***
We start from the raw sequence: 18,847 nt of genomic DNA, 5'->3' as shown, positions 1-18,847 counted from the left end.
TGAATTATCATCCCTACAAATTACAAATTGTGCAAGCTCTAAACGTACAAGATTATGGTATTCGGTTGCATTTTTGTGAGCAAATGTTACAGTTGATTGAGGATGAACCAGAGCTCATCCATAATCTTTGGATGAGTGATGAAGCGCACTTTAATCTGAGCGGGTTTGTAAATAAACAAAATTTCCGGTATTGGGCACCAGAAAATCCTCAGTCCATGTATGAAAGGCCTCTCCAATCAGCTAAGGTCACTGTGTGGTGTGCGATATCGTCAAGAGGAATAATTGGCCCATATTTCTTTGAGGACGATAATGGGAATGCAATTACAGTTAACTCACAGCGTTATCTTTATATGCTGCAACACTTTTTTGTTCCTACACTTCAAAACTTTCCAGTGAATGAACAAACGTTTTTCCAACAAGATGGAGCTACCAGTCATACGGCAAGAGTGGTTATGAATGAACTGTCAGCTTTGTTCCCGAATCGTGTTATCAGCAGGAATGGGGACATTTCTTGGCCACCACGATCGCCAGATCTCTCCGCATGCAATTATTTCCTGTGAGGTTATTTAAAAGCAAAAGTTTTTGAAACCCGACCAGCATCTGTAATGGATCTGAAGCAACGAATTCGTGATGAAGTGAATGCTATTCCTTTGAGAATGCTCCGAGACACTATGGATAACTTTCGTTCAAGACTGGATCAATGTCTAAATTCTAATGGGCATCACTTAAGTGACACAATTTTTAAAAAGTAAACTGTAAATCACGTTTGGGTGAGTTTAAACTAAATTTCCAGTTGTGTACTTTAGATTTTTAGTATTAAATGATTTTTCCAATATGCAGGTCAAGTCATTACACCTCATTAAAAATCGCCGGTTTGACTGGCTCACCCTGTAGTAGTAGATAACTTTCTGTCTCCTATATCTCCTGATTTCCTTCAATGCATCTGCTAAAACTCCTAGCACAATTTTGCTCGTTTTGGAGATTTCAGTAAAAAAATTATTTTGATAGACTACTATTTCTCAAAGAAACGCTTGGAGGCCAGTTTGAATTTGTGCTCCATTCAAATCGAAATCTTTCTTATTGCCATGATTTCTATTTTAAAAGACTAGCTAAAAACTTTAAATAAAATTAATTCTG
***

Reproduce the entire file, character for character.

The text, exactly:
We start from the raw sequence: 18,847 nt of genomic DNA, 5'->3' as shown, positions 1-18,847 counted from the left end.
TGAATTATCATCCCTACAAATTACAAATTGTGCAAGCTCTAAACGTACAAGATTATGGTATTCGGTTGCATTTTTGTGAGCAAATGTTACAGTTGATTGAGGATGAACCAGAGCTCATCCATAATCTTTGGATGAGTGATGAAGCGCACTTTAATCTGAGCGGGTTTGTAAATAAACAAAATTTCCGGTATTGGGCACCAGAAAATCCTCAGTCCATGTATGAAAGGCCTCTCCAATCAGCTAAGGTCACTGTGTGGTGTGCGATATCGTCAAGAGGAATAATTGGCCCATATTTCTTTGAGGACGATAATGGGAATGCAATTACAGTTAACTCACAGCGTTATCTTTATATGCTGCAACACTTTTTTGTTCCTACACTTCAAAACTTTCCAGTGAATGAACAAACGTTTTTCCAACAAGATGGAGCTACCAGTCATACGGCAAGAGTGGTTATGAATGAACTGTCAGCTTTGTTCCCGAATCGTGTTATCAGCAGGAATGGGGACATTTCTTGGCCACCACGATCGCCAGATCTCTCCGCATGCAATTATTTCCTGTGAGGTTATTTAAAAGCAAAAGTTTTTGAAACCCGACCAGCATCTGTAATGGATCTGAAGCAACGAATTCGTGATGAAGTGAATGCTATTCCTTTGAGAATGCTCCGAGACACTATGGATAACTTTCGTTCAAGACTGGATCAATGTCTAAATTCTAATGGGCATCACTTAAGTGACACAATTTTTAAAAAGTAAACTGTAAATCACGTTTGGGTGAGTTTAAACTAAATTTCCAGTTGTGTACTTTAGATTTTTAGTATTAAATGATTTTTCCAATATGCAGGTCAAGTCATTACACCTCATTAAAAATCGCCGGTTTGACTGGCTCACCCTGTAGTAGTAGATAACTTTCTGTCTCCTATATCTCCTGATTTCCTTCAATGCATCTGCTAAAACTCCTAGCACAATTTTGCTCGTTTTGGAGATTTCAGTAAAAAAATTATTTTGATAGACTACTATTTCTCAAAGAAACGCTTGGAGGCCAGTTTGAATTTGTGCTCCATTCAAATCGAAATCTTTCTTATTGCCATGATTTCTATTTTAAAAGACTAGCTAAAAACTTTAAATAAAATTAATTCTG